Publication Details

Title : Regional water consumption for hydro and thermal electricity generation in the United States
Publication Date : May 18, 2017
Publication Journal :
Authors : U. Lee, J. Han, A. Elgowainy, M. Wang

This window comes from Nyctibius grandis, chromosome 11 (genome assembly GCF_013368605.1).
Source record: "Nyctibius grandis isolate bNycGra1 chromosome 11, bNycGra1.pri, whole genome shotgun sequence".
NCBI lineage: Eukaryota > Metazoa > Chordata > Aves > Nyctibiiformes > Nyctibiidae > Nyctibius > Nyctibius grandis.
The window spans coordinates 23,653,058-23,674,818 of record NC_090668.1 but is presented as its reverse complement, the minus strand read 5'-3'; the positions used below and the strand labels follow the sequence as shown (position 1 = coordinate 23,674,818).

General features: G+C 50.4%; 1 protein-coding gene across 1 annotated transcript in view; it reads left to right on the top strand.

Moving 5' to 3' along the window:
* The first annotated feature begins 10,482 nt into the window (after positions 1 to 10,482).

Abstract : Water is an essential resource for most electric power generation technologies. Thermal power plants typically require a large amount of cooling water whose evaporation is regarded to be consumed. Hydropower plants result in evaporative water loss from the large surface areas of the storing reservoirs. This study estimated the regional water consumption factors (WCFs) for thermal and hydro electricity generation in the United States, because the WCFs of these power plants vary by region and water supply and demand balance are of concern in many regions. For hydropower, total WCFs were calculated using a reservoir’s surface area, state-level water evaporation, and background evapotranspiration. Then, for a multipurpose reservoir, a fraction of its WCF was allocated to hydropower generation based on the share of the economic valuation of hydroelectricity among benefits from all purposes of the reservoir. For thermal power plants, the variations in WCFs by type of cooling technology, prime mover technology, and by region were addressed. The results show that WCFs for electricity generation vary significantly by region. The generation-weighted average WCFs of thermoelectricity and hydropower are 1.25 (range of 0.18–2.0) and 16.8 (range of 0.67–1194) L/kWh, respectively, and the generation-weighted average WCF by the U.S. generation mix in 2015 is estimated at 2.18 L/kWh.